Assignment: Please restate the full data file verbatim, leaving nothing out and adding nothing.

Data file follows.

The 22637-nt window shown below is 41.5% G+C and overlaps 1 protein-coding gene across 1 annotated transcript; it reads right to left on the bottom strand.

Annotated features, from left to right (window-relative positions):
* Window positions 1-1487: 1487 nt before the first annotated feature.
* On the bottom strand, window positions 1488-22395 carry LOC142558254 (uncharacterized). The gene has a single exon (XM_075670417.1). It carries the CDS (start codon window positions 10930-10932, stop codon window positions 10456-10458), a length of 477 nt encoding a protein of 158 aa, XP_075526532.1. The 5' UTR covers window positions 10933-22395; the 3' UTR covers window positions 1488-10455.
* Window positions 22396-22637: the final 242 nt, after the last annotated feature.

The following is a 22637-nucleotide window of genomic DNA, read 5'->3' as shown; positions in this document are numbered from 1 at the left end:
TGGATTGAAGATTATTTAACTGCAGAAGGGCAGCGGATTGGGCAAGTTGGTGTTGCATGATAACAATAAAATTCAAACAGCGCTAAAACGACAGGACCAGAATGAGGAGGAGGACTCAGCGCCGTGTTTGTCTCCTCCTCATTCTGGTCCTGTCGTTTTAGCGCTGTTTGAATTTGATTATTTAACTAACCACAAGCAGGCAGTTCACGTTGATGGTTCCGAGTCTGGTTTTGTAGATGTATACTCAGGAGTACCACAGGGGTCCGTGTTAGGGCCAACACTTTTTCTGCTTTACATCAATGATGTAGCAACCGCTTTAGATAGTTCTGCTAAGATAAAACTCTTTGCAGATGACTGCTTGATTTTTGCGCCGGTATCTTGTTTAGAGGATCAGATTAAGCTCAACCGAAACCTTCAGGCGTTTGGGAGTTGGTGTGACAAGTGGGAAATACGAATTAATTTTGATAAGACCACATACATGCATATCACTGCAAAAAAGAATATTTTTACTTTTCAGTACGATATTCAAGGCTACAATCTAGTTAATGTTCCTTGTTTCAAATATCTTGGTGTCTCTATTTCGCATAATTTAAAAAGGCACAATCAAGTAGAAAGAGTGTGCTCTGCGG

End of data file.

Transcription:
The 22637-nt window shown below is 41.5% G+C and overlaps 1 protein-coding gene across 1 annotated transcript; it reads right to left on the bottom strand.

Annotated features, from left to right (window-relative positions):
* Window positions 1-1487: 1487 nt before the first annotated feature.
* On the bottom strand, window positions 1488-22395 carry LOC142558254 (uncharacterized). The gene has a single exon (XM_075670417.1). It carries the CDS (start codon window positions 10930-10932, stop codon window positions 10456-10458), a length of 477 nt encoding a protein of 158 aa, XP_075526532.1. The 5' UTR covers window positions 10933-22395; the 3' UTR covers window positions 1488-10455.
* Window positions 22396-22637: the final 242 nt, after the last annotated feature.

The following is a 22637-nucleotide window of genomic DNA, read 5'->3' as shown; positions in this document are numbered from 1 at the left end:
TGGATTGAAGATTATTTAACTGCAGAAGGGCAGCGGATTGGGCAAGTTGGTGTTGCATGATAACAATAAAATTCAAACAGCGCTAAAACGACAGGACCAGAATGAGGAGGAGGACTCAGCGCCGTGTTTGTCTCCTCCTCATTCTGGTCCTGTCGTTTTAGCGCTGTTTGAATTTGATTATTTAACTAACCACAAGCAGGCAGTTCACGTTGATGGTTCCGAGTCTGGTTTTGTAGATGTATACTCAGGAGTACCACAGGGGTCCGTGTTAGGGCCAACACTTTTTCTGCTTTACATCAATGATGTAGCAACCGCTTTAGATAGTTCTGCTAAGATAAAACTCTTTGCAGATGACTGCTTGATTTTTGCGCCGGTATCTTGTTTAGAGGATCAGATTAAGCTCAACCGAAACCTTCAGGCGTTTGGGAGTTGGTGTGACAAGTGGGAAATACGAATTAATTTTGATAAGACCACATACATGCATATCACTGCAAAAAAGAATATTTTTACTTTTCAGTACGATATTCAAGGCTACAATCTAGTTAATGTTCCTTGTTTCAAATATCTTGGTGTCTCTATTTCGCATAATTTAAAAAGGCACAATCAAGTAGAAAGAGTGTGCTCTGCGG